NORRISTOWN, Pa. (Reuters) - Comedian Bill Cosby on Tuesday sought to derail Pennsylvania prosecutors' effort to make him stand trial on sexual assault charges, contending that a deal reached over a decade ago gave him immunity from prosecution.
An entertainer who built a career on family-friendly comedy, Cosby now faces accusations from more than 50 women that he sexually assaulted them, often after plying them with drugs and alcohol, in a series of attacks dating to the 1960s.
Prosecutors late last year charged Cosby, 78, with sexually assaulting Andrea Constand, a former basketball coach at his alma mater Temple University, just days before the statue of limitations to bring charges ran out.
Constand's allegations are the only ones to have resulted in criminal charges against Cosby, although he also faces a series of civil lawsuits related to alleged rapes.
Cosby has long denied wrongdoing, and his lawyers have asked the judge to dismiss the Constand case.
Former Montgomery County District Attorney Bruce Castor testified on Tuesday that he decided in 2005 not to bring charges over the Constand allegations.
A 2005 press release in which Castor said Cosby would never be prosecuted was read out in court, with defense attorneys contending it represented a non-prosecution agreement. No other written record of that agreement has been presented by either side.
Castor, called to testify at a pretrial hearing by Cosby's lawyers, said he feared Constand's credibility as a witness could have been undermined because she waited a year to file her criminal complaint against Cosby and hired a lawyer to explore a civil lawsuit.
He said that he believed Constand's allegations but had worried that a jury would not.
"Making Mr. Cosby pay money to Ms. Constand was the best I would be able to set the stage for because a prosecution was not viable and never would be," Castor said during a hearing in a suburban Philadelphia court. "I was hopeful that I had made Ms. Constand a millionaire."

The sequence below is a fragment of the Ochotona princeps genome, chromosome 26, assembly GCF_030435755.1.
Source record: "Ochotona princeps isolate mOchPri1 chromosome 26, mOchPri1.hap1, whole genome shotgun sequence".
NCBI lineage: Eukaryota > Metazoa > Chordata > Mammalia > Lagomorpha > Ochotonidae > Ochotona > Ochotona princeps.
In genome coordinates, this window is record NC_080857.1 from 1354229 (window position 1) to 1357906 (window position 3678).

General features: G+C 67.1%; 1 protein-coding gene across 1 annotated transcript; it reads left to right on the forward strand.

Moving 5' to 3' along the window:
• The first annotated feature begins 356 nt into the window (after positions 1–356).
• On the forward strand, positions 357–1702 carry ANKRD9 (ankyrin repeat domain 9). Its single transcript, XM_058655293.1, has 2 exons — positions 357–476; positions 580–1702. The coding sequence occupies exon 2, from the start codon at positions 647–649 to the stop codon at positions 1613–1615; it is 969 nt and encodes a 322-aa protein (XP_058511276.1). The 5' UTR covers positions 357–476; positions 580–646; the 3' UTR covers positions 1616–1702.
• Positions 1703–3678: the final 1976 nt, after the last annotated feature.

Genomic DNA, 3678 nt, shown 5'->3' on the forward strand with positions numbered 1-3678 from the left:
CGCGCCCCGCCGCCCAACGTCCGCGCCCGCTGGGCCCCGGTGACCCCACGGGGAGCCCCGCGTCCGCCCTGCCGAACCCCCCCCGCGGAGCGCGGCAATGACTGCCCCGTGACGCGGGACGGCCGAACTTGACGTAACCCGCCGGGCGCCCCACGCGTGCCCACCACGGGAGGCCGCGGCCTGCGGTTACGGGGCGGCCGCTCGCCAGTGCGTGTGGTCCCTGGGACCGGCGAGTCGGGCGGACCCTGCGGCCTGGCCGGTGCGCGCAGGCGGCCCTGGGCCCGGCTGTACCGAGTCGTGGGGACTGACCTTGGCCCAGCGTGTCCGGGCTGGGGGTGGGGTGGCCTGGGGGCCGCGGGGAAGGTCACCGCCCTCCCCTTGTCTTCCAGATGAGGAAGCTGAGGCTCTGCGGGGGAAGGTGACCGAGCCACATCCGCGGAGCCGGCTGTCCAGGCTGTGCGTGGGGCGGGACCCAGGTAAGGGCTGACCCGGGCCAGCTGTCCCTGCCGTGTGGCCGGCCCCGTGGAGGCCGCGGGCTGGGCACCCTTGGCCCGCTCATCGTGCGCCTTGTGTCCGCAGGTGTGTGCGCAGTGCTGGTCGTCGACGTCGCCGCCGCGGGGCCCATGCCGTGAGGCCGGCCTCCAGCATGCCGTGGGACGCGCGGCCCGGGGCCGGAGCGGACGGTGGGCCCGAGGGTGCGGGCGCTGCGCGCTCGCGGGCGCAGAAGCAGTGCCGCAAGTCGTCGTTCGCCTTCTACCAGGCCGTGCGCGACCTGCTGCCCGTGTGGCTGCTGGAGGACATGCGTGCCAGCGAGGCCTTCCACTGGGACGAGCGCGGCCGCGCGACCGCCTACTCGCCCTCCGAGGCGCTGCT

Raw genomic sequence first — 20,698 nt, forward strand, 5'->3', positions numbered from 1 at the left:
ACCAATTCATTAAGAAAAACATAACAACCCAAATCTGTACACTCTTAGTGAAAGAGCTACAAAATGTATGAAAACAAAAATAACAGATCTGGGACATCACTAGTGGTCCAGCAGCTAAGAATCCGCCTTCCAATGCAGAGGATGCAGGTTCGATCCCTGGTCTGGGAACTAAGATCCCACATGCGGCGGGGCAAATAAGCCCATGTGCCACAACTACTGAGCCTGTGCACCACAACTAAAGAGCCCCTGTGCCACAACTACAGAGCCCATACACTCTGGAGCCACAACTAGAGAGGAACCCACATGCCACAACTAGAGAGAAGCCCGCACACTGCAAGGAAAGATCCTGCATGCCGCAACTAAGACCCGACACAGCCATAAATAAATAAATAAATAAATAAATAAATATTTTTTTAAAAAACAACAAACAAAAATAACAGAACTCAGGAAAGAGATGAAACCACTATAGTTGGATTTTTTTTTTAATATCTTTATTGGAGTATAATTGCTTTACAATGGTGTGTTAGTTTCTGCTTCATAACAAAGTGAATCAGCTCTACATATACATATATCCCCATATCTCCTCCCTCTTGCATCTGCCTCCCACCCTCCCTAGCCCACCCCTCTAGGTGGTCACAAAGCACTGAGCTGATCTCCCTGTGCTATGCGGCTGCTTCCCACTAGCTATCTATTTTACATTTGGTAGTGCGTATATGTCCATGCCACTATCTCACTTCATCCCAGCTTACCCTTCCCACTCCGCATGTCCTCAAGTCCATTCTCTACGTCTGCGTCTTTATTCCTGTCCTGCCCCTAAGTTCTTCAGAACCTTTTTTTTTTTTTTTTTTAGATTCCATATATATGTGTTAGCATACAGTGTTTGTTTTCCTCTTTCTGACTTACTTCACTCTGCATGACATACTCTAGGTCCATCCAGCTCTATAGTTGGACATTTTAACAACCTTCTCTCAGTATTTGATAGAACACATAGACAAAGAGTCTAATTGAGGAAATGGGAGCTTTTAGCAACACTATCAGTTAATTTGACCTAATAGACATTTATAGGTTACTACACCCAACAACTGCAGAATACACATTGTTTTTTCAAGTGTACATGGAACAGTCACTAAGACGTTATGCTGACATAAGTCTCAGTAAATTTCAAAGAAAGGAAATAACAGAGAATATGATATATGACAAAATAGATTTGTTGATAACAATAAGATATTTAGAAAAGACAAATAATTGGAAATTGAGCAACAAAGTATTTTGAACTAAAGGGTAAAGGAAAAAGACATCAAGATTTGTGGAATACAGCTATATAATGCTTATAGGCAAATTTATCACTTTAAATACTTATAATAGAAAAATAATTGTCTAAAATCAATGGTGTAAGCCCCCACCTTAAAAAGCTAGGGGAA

The fact that the victim of a crime was also pursuing a civil lawsuit would not normally influence the outcome of a criminal trial, said Cornell Law School professor Kevin Clermont.
"This is a very minor concern," Clermont said. "You could just as easily ask, 'Is it true that some day you may sue?'"
Castor said his decision not to prosecute Cosby prevented the entertainer from invoking his constitutional right against self-incrimination when he gave a deposition for a civil suit against Constand.
A judge last year unsealed that testimony, in which Cosby acknowledged giving what he described as Benadryl to Constand in 2004 but portrayed the encounter as consensual.
Constand, now 44, said Cosby plied her with drugs and alcohol before sexually assaulting her.
A California judge on Tuesday ordered Cosby to give a new deposition in a separate civil lawsuit brought by a woman who accused him of sexually assaulting her at the Playboy Mansion in 1974, when she was 15 years old.
Dressed in a dark brown suit, walking with a cane and flanked by attorneys and what appeared to be a security guard, Cosby sat stonily during Tuesday's proceeding and did not speak.
Attorney Gloria Allred, who represents 29 of the women who have accused Cosby of sexual assault, criticized his lawyers for trying to have charges dismissed before trial.
"I thought Mr. Cosby wanted his day in court and now he's wanting to avoid his day in court," Allred said on Tuesday.
Reporting by Daniel Kelley; Additional reporting by Dana Feldman in Santa Monica, Calif., and Alex Dobuzinskis in Los Angeles; Writing by Scott Malone; Editing by Cynthia Osterman and Tom Brown